Do Hornets Like Vinegar? How to Use Vinegar to Trap Hornets
Do hornets like vinegar? is it a good and effective ingredient in a bait designed to entice and trap them for removal? Read this quick and easy guide to find out.
We often get asked about internet-inspired bug traps and baits. And one of those questions is Do hornets like vinegar?
Well, yes. Hornets are attracted to vinegar. Not because of its sour taste, but because of its aroma.
One possible explanation for this is that vinegar, especially when it’s mixed with sugar, mimics how a fruit would smell. And since hornets are known scavengers of fruits, it makes sense that they’d be lured into traps with vinegar in them.
So read on to discover how you can use vinegar in your fight to keep hornets away, or at least to trap them.
How to Use Vinegar to Get Rid of Hornets
Unlike with other insects, we now know that vinegar bait is a good choice for hornet traps. You can make it using these simple house ingredients:
- Vinegar. Apple cider vinegar works best here since it has a more “fruity” smell.
- Sugar. Add just a couple of tablespoons. Too much sugar can make the consistency of the bait syrupy, and hornets won’t drown on it quickly, giving it a slight possibility of freeing itself from the trap. Hornets are attracted to sugar, and this element is important.
- Water. Add some water to drown the hornets.
- Dish soap. Do not forget this. Insects have the uncanny ability to use surface tension to stand on liquid. Dish soap, being a surfactant, lowers the surface tension between the bait and the insects that will land on it. It also aids the water in drowning anything that’s stuck inside the trap.
- Lemon. This is an optional ingredient. It adds a more attractive scent to your bait.
- Apple Juice. This is another optional ingredient that adds to the aroma of the bait.
Now that you have your bait, let’s move on to constructing your trap.
Here are 2 variations of the most famous DIY hornet traps ever invented, the soda bottle trap.
Traditional Soda Bottle Trap
Follow this guide in making a traditional soda bottle trap.
The more conventional trap makes use of a 2-liter soda bottle, a string and the vinegar bait.
Just like what the picture says, cut the neck off that 2-liter bottle. Take the cap off. Turn the neck upside-down, and place it back into the bottle. Make sure that there’s enough space at the bottom for the bait and for a pocket of air. This upside-down neck will act like a funnel that will invite the hornets in without giving them the option of leaving.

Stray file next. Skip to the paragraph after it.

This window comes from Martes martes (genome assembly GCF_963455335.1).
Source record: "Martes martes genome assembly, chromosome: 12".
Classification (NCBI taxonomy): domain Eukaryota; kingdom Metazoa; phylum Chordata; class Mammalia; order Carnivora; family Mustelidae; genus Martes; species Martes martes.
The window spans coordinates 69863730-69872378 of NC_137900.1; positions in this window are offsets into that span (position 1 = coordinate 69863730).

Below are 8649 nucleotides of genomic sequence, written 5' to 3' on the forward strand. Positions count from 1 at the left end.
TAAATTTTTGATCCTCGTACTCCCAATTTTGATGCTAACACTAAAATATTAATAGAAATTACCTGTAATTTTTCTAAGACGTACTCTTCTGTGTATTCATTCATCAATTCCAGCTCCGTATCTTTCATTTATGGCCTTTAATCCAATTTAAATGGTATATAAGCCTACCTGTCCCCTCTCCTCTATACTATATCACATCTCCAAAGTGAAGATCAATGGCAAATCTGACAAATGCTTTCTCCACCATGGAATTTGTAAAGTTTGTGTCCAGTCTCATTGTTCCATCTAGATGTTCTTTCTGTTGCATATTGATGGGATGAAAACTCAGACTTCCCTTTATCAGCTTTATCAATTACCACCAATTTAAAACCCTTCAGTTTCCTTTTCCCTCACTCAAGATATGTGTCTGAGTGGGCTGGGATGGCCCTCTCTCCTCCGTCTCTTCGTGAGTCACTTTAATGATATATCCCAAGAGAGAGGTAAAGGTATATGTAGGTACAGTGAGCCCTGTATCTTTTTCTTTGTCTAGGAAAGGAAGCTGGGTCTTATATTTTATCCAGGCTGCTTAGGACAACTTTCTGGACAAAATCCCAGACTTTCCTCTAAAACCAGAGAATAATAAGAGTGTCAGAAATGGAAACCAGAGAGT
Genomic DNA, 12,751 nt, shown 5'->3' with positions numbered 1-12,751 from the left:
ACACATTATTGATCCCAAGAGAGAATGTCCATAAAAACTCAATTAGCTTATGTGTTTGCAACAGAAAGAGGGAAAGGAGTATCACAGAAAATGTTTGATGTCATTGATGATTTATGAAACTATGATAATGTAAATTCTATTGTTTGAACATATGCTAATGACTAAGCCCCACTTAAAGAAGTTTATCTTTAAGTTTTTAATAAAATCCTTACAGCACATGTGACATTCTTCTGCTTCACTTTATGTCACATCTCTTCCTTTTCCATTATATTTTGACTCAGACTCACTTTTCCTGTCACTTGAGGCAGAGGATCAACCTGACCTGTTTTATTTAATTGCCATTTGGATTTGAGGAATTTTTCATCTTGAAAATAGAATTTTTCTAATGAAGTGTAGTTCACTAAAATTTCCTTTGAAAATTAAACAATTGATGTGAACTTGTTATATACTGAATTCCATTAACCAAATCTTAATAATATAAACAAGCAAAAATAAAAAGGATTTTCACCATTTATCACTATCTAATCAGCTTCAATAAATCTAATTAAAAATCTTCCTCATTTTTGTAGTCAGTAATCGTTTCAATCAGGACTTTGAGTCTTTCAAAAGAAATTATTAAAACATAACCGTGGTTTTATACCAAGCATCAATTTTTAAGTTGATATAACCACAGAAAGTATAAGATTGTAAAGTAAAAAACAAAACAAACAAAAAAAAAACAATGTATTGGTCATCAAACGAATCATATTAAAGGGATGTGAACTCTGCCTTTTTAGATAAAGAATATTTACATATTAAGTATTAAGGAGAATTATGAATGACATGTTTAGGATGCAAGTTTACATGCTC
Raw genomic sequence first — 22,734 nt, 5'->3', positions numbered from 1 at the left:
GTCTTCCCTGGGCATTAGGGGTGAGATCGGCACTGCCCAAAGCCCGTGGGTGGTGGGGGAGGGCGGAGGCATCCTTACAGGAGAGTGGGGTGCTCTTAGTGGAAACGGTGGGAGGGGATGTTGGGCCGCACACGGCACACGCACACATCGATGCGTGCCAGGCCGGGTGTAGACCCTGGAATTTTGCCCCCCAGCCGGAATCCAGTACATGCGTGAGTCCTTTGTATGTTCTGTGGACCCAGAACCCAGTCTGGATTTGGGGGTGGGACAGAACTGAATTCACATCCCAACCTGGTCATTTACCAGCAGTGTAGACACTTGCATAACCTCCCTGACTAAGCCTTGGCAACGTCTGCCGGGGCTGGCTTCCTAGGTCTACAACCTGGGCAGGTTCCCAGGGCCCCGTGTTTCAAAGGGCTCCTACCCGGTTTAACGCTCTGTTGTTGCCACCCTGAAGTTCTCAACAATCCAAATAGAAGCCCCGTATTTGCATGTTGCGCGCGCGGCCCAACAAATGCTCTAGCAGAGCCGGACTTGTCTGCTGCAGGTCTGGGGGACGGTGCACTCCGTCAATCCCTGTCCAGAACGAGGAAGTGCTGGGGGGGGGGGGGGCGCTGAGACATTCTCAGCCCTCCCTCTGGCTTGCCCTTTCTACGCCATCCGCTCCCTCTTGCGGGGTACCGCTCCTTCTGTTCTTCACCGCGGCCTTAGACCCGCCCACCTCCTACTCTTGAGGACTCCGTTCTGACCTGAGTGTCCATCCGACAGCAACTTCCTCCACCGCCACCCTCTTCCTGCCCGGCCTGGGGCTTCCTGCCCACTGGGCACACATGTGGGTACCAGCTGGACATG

Then staple or glue the two pieces together. Punch two holes on two sides of the bottle, and tie a string into the holes so that you can hang the trap outside.
After that, grease the lower end of the bottle neck with oil, so insects won’t have a secure hold when they enter. Finally, just fill the trap with your bait and hang it outside to catch those hornets.
Side Funnel Soda Bottle Trap[amazon fields=”B0010B91AS” value=”thumb” image_size=”large” image_class=”ais500″]
This version of the trap makes use of Fatal Funnels(amazon), durable plastic funnels that you can just insert into the bottle instead of cutting the top half and flipping it upside-down. These funnels are also reusable, with no chemicals and toxins whatsoever.
This trap is easier to make, compared to the conventional one. All you have to do is pierce a hole on one side of the bottle, and make sure that it’s big enough to fit the Fatal Funnel.
Pour in the bait, and seal the bottle by sticking the Fatal Funnel into the hole. Remember the keep the bottle’s cap on so that no hornet will be able to use that opening to escape.
Overall, both traps can give you a huge chance of clearing the hornet population in your house. Just hang a lot of them outside, and don’t be afraid to apply other treatments as well.
And when a friend asks you “ Do hornets like vinegar? ” You know what to tell him. You can use vinegar for traps that are quite effective against insects. And who knows? If you play your cards right, you might even catch a budding queen and prevent an entire colony from ever forming.
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